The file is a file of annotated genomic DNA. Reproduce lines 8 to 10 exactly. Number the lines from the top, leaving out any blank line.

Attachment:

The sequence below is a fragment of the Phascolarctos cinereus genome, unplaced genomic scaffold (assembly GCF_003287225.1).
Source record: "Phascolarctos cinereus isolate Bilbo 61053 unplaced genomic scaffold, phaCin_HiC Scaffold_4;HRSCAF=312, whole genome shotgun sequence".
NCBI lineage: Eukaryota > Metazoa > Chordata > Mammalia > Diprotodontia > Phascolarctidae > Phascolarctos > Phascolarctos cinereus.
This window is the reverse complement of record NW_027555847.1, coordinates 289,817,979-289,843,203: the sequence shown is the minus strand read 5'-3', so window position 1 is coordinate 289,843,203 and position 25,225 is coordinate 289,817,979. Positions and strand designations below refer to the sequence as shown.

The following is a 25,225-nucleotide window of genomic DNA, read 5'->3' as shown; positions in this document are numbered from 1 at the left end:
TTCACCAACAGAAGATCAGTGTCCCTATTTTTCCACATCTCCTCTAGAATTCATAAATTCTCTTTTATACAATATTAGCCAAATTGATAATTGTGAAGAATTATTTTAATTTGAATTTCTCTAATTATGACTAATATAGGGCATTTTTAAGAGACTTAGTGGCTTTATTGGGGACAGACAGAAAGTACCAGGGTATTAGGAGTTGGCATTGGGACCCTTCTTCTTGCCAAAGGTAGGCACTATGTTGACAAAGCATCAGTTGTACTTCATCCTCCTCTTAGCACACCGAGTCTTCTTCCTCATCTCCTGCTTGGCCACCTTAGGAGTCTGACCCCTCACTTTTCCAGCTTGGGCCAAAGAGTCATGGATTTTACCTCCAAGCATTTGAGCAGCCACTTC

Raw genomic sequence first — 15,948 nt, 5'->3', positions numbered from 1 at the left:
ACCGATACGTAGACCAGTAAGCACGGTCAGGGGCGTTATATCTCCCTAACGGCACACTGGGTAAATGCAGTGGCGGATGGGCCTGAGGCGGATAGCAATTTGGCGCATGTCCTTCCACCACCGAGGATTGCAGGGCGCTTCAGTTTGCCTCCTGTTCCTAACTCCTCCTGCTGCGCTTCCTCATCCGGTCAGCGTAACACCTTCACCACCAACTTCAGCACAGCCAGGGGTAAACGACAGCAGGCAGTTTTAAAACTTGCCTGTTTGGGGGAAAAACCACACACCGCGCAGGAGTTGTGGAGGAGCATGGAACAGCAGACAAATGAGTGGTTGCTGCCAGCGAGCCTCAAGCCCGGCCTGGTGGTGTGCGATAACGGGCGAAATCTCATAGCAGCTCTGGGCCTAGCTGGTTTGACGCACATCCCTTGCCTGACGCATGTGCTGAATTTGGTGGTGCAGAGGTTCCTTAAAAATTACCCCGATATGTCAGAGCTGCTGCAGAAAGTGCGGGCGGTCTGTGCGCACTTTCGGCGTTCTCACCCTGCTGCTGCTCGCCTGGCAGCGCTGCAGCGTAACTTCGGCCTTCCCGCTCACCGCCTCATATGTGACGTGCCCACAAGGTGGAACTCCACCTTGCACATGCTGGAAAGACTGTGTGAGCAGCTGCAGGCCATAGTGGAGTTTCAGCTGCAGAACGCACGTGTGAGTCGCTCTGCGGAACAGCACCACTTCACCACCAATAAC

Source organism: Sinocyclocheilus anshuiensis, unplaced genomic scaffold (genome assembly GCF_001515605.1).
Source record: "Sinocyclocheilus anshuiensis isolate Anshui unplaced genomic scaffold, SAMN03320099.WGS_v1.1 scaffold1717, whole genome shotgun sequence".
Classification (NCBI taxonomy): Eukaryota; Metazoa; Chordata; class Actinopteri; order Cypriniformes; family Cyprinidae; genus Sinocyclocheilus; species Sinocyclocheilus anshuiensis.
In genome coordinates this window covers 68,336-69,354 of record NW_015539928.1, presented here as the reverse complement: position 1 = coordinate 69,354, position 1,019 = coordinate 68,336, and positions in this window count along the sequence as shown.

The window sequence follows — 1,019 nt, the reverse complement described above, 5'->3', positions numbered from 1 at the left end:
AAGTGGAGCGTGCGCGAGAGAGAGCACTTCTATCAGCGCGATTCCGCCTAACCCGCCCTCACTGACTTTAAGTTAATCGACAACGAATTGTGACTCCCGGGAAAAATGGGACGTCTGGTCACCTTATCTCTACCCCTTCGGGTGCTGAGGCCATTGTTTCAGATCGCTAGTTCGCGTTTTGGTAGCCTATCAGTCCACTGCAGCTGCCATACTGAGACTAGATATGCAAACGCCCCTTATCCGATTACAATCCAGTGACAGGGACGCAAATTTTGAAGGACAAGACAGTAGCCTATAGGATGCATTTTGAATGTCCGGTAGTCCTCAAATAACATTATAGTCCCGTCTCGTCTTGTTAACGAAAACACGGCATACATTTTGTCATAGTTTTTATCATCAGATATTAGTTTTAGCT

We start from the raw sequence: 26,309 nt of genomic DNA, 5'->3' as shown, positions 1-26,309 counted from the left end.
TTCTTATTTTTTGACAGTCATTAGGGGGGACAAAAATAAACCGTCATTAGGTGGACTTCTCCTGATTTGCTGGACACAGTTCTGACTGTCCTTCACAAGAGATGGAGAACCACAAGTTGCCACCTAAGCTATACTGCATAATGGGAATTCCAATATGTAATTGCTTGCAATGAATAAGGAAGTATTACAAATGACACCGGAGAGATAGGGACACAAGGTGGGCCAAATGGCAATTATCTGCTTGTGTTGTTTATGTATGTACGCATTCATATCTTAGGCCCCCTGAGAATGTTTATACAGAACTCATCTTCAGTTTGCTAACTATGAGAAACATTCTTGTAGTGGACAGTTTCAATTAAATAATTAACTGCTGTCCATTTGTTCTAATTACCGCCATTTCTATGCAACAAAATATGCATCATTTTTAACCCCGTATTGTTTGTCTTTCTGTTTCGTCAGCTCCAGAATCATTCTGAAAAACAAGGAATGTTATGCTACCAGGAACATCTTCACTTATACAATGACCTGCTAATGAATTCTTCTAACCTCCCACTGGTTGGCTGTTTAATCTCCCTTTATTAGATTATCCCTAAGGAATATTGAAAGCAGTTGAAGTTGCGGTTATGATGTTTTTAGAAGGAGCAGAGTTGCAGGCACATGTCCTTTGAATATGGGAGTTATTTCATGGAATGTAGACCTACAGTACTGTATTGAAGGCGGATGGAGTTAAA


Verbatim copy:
ACCGATACGTAGACCAGTAAGCACGGTCAGGGGCGTTATATCTCCCTAACGGCACACTGGGTAAATGCAGTGGCGGATGGGCCTGAGGCGGATAGCAATTTGGCGCATGTCCTTCCACCACCGAGGATTGCAGGGCGCTTCAGTTTGCCTCCTGTTCCTAACTCCTCCTGCTGCGCTTCCTCATCCGGTCAGCGTAACACCTTCACCACCAACTTCAGCACAGCCAGGGGTAAACGACAGCAGGCAGTTTTAAAACTTGCCTGTTTGGGGGAAAAACCACACACCGCGCAGGAGTTGTGGAGGAGCATGGAACAGCAGACAAATGAGTGGTTGCTGCCAGCGAGCCTCAAGCCCGGCCTGGTGGTGTGCGATAACGGGCGAAATCTCATAGCAGCTCTGGGCCTAGCTGGTTTGACGCACATCCCTTGCCTGACGCATGTGCTGAATTTGGTGGTGCAGAGGTTCCTTAAAAATTACCCCGATATGTCAGAGCTGCTGCAGAAAGTGCGGGCGGTCTGTGCGCACTTTCGGCGTTCTCACCCTGCTGCTGCTCGCCTGGCAGCGCTGCAGCGTAACTTCGGCCTTCCCGCTCACCGCCTCATATGTGACGTGCCCACAAGGTGGAACTCCACCTTGCACATGCTGGAAAGACTGTGTGAGCAGCTGCAGGCCATAGTGGAGTTTCAGCTGCAGAACGCACGTGTGAGTCGCTCTGCGGAACAGCACCACTTCACCACCAATAAC

Source organism: Sinocyclocheilus anshuiensis, unplaced genomic scaffold (genome assembly GCF_001515605.1).
Source record: "Sinocyclocheilus anshuiensis isolate Anshui unplaced genomic scaffold, SAMN03320099.WGS_v1.1 scaffold1717, whole genome shotgun sequence".